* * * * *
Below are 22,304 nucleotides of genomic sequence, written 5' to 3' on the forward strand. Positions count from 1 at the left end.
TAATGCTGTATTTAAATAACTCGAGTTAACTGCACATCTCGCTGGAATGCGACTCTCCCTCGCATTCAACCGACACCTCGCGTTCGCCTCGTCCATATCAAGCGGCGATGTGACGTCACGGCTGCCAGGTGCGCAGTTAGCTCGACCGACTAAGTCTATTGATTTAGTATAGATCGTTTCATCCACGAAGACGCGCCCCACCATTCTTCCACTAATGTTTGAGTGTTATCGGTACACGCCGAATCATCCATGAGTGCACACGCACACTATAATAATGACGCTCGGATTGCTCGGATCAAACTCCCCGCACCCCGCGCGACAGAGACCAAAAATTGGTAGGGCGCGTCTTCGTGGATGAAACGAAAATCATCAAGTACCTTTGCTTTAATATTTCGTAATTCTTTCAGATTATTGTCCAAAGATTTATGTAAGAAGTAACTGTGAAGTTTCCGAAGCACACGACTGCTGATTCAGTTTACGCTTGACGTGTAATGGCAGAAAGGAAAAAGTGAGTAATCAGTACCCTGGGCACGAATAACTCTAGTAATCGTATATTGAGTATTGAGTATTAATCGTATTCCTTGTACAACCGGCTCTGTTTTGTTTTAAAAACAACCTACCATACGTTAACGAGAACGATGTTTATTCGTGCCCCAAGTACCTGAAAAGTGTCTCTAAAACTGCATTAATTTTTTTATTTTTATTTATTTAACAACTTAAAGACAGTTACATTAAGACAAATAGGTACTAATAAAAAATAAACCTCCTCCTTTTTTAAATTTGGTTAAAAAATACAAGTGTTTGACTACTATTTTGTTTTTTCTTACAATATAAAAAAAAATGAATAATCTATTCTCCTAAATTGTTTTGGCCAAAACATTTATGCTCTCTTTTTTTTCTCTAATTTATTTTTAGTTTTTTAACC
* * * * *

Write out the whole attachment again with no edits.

Below are 22,304 nucleotides of genomic sequence, written 5' to 3' on the forward strand. Positions count from 1 at the left end.
TAATGCTGTATTTAAATAACTCGAGTTAACTGCACATCTCGCTGGAATGCGACTCTCCCTCGCATTCAACCGACACCTCGCGTTCGCCTCGTCCATATCAAGCGGCGATGTGACGTCACGGCTGCCAGGTGCGCAGTTAGCTCGACCGACTAAGTCTATTGATTTAGTATAGATCGTTTCATCCACGAAGACGCGCCCCACCATTCTTCCACTAATGTTTGAGTGTTATCGGTACACGCCGAATCATCCATGAGTGCACACGCACACTATAATAATGACGCTCGGATTGCTCGGATCAAACTCCCCGCACCCCGCGCGACAGAGACCAAAAATTGGTAGGGCGCGTCTTCGTGGATGAAACGAAAATCATCAAGTACCTTTGCTTTAATATTTCGTAATTCTTTCAGATTATTGTCCAAAGATTTATGTAAGAAGTAACTGTGAAGTTTCCGAAGCACACGACTGCTGATTCAGTTTACGCTTGACGTGTAATGGCAGAAAGGAAAAAGTGAGTAATCAGTACCCTGGGCACGAATAACTCTAGTAATCGTATATTGAGTATTGAGTATTAATCGTATTCCTTGTACAACCGGCTCTGTTTTGTTTTAAAAACAACCTACCATACGTTAACGAGAACGATGTTTATTCGTGCCCCAAGTACCTGAAAAGTGTCTCTAAAACTGCATTAATTTTTTTATTTTTATTTATTTAACAACTTAAAGACAGTTACATTAAGACAAATAGGTACTAATAAAAAATAAACCTCCTCCTTTTTTAAATTTGGTTAAAAAATACAAGTGTTTGACTACTATTTTGTTTTTTCTTACAATATAAAAAAAAATGAATAATCTATTCTCCTAAATTGTTTTGGCCAAAACATTTATGCTCTCTTTTTTTTCTCTAATTTATTTTTAGTTTTTTAACC